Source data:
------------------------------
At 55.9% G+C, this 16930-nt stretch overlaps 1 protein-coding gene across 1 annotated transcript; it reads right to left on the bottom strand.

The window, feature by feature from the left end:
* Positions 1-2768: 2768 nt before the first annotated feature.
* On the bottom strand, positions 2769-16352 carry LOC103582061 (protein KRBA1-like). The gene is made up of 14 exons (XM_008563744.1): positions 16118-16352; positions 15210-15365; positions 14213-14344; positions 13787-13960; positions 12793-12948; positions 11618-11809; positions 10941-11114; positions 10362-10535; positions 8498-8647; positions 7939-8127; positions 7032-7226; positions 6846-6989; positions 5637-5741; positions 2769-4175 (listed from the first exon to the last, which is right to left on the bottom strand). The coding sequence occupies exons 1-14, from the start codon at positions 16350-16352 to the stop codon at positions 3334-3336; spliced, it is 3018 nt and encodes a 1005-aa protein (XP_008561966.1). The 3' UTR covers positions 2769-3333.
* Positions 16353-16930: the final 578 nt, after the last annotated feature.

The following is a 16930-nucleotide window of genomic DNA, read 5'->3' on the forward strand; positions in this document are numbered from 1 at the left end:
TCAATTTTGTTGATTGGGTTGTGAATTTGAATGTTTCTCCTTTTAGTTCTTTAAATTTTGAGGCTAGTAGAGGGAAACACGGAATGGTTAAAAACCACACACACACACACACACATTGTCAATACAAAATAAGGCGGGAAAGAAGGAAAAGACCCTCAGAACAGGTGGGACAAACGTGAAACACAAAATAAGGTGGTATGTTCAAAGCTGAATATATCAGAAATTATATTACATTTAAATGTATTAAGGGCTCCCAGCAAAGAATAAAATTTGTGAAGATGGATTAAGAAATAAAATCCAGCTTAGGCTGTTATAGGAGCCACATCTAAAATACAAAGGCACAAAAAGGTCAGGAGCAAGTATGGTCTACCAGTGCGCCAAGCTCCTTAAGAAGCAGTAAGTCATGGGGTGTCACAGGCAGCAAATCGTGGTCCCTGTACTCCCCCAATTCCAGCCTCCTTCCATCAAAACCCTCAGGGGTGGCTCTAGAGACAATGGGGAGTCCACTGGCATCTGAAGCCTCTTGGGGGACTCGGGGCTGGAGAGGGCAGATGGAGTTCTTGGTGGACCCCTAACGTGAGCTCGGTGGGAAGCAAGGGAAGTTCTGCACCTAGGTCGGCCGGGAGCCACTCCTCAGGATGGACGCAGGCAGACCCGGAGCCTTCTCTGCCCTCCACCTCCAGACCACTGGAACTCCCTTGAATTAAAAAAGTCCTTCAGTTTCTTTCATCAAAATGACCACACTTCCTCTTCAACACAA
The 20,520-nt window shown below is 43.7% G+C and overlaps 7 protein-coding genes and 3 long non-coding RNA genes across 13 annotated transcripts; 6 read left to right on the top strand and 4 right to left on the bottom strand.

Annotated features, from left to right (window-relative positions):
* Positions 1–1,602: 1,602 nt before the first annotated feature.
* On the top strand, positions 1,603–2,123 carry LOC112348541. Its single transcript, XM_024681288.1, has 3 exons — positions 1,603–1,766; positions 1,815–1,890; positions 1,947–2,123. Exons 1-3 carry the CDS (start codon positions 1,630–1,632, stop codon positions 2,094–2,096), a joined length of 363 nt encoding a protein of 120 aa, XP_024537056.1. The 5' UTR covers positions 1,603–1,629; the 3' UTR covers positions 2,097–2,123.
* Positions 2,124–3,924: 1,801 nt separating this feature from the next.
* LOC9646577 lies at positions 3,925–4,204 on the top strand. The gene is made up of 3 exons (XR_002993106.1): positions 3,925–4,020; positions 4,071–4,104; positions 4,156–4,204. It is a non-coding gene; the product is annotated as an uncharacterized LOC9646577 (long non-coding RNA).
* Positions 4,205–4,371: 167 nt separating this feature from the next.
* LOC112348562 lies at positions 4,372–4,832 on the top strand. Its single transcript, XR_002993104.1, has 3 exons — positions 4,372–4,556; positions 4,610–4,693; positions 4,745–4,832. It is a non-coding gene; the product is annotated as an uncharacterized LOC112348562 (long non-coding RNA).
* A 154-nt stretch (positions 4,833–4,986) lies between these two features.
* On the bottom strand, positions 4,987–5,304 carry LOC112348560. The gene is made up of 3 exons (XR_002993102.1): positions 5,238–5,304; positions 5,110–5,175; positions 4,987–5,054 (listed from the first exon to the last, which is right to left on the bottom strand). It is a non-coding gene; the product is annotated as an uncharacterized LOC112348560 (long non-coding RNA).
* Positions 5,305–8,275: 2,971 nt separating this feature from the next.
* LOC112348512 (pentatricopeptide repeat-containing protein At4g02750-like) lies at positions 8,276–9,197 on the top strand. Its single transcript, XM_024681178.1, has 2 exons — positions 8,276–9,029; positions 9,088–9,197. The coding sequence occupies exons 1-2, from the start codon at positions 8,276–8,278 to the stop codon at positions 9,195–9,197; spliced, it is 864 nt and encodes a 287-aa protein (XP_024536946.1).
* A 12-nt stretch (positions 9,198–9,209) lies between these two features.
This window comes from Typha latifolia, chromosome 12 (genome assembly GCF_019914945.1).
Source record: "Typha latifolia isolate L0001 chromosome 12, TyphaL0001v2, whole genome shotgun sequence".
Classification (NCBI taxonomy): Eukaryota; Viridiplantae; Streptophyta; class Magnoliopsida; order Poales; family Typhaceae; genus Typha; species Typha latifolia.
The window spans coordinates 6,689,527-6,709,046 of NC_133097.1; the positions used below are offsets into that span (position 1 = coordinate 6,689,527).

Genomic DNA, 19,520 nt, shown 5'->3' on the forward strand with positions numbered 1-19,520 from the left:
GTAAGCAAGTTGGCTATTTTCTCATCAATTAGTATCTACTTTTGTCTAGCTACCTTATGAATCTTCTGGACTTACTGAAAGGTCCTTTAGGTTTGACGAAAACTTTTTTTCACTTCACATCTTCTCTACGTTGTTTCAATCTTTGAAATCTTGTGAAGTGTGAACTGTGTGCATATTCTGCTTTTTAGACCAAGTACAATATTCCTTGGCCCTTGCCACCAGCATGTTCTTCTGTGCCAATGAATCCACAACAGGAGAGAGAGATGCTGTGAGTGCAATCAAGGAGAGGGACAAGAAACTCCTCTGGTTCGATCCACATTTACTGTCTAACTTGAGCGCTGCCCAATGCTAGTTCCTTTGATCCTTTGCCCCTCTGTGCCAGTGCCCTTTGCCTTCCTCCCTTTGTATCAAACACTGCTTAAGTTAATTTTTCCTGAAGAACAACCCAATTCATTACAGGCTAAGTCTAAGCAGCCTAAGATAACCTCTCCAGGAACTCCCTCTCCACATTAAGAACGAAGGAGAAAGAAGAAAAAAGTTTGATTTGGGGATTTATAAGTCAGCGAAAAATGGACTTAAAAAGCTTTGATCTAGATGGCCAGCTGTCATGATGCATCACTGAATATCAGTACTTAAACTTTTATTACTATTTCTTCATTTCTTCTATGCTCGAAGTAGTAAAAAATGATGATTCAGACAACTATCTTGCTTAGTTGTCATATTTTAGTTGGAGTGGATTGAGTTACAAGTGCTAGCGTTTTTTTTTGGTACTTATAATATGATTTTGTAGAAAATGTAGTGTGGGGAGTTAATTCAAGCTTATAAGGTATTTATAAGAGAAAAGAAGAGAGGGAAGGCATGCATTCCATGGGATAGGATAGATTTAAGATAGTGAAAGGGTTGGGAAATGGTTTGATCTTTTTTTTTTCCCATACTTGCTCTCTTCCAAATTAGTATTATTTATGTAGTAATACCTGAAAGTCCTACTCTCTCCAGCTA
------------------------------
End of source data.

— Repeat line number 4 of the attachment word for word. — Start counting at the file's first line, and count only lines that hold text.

* On the bottom strand, positions 2769-16352 carry LOC103582061 (protein KRBA1-like). The gene is made up of 14 exons (XM_008563744.1): positions 16118-16352; positions 15210-15365; positions 14213-14344; positions 13787-13960; positions 12793-12948; positions 11618-11809; positions 10941-11114; positions 10362-10535; positions 8498-8647; positions 7939-8127; positions 7032-7226; positions 6846-6989; positions 5637-5741; positions 2769-4175 (listed from the first exon to the last, which is right to left on the bottom strand). The coding sequence occupies exons 1-14, from the start codon at positions 16350-16352 to the stop codon at positions 3334-3336; spliced, it is 3018 nt and encodes a 1005-aa protein (XP_008561966.1). The 3' UTR covers positions 2769-3333.